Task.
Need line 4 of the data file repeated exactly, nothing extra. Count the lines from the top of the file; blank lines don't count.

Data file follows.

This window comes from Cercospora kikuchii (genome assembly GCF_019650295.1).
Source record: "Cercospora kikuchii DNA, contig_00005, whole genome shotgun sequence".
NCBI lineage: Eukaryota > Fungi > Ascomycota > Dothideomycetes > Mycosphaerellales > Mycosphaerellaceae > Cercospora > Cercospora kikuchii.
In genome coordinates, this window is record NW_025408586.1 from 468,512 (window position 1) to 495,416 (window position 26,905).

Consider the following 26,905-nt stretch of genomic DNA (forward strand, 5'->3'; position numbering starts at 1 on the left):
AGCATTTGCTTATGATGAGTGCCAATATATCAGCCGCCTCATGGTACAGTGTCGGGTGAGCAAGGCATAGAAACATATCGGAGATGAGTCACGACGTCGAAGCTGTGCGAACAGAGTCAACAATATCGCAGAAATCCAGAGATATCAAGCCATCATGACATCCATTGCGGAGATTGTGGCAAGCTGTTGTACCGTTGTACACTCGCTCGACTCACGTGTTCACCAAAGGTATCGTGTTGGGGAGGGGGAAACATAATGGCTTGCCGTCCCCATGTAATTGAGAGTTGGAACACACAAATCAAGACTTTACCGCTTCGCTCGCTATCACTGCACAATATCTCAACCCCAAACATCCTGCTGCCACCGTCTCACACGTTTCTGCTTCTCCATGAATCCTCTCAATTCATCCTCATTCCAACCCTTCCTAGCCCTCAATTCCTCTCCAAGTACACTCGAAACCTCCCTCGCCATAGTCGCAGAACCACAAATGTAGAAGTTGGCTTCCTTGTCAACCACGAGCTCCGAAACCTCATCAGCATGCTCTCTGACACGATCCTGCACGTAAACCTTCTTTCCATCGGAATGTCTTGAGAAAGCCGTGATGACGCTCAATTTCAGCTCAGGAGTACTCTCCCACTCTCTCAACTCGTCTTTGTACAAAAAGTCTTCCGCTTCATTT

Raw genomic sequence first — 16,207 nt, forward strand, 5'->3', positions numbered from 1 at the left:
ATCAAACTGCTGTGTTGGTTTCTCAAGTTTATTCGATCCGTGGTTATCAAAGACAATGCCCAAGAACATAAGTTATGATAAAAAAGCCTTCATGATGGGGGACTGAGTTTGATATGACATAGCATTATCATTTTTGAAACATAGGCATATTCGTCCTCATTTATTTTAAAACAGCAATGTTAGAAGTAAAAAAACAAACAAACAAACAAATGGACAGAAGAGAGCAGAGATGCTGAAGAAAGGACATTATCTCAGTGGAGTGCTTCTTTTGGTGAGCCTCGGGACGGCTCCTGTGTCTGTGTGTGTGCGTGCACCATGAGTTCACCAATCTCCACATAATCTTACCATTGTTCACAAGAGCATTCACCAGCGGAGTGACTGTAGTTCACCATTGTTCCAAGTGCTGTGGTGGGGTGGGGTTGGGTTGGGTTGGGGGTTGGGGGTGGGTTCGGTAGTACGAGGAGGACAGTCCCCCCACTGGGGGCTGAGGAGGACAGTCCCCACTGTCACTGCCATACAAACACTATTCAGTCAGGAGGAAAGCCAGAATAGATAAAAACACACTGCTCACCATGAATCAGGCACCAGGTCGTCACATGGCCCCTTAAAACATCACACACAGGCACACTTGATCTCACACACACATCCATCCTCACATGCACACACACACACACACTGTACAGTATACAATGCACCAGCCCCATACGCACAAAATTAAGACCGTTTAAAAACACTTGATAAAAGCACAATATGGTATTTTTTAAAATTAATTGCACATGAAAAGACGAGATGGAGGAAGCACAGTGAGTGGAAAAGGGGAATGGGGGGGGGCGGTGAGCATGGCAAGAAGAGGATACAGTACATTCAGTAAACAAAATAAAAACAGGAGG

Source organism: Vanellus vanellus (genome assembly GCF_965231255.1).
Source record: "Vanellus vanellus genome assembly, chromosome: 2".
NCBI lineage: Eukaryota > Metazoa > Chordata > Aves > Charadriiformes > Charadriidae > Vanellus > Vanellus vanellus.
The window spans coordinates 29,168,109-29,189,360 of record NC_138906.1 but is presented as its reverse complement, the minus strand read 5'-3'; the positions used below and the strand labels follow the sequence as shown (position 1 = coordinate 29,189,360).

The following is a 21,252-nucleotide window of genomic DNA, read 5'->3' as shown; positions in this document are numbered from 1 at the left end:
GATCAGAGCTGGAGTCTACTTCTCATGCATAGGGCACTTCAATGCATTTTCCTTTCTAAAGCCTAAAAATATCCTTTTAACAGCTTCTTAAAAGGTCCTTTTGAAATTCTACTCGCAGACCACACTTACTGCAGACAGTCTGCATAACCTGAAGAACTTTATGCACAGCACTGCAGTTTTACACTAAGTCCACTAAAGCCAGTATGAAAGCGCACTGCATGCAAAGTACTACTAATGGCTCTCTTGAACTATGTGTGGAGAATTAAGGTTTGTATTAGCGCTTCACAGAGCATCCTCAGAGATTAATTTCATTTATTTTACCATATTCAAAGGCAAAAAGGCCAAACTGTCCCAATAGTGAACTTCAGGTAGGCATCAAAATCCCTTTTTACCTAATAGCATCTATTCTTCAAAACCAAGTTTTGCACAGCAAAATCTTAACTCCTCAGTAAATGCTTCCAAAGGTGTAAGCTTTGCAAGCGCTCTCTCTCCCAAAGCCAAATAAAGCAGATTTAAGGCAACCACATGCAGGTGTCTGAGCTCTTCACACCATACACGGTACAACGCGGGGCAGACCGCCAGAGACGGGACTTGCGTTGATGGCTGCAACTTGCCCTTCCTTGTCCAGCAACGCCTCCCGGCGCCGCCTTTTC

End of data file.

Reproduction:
In genome coordinates, this window is record NW_025408586.1 from 468,512 (window position 1) to 495,416 (window position 26,905).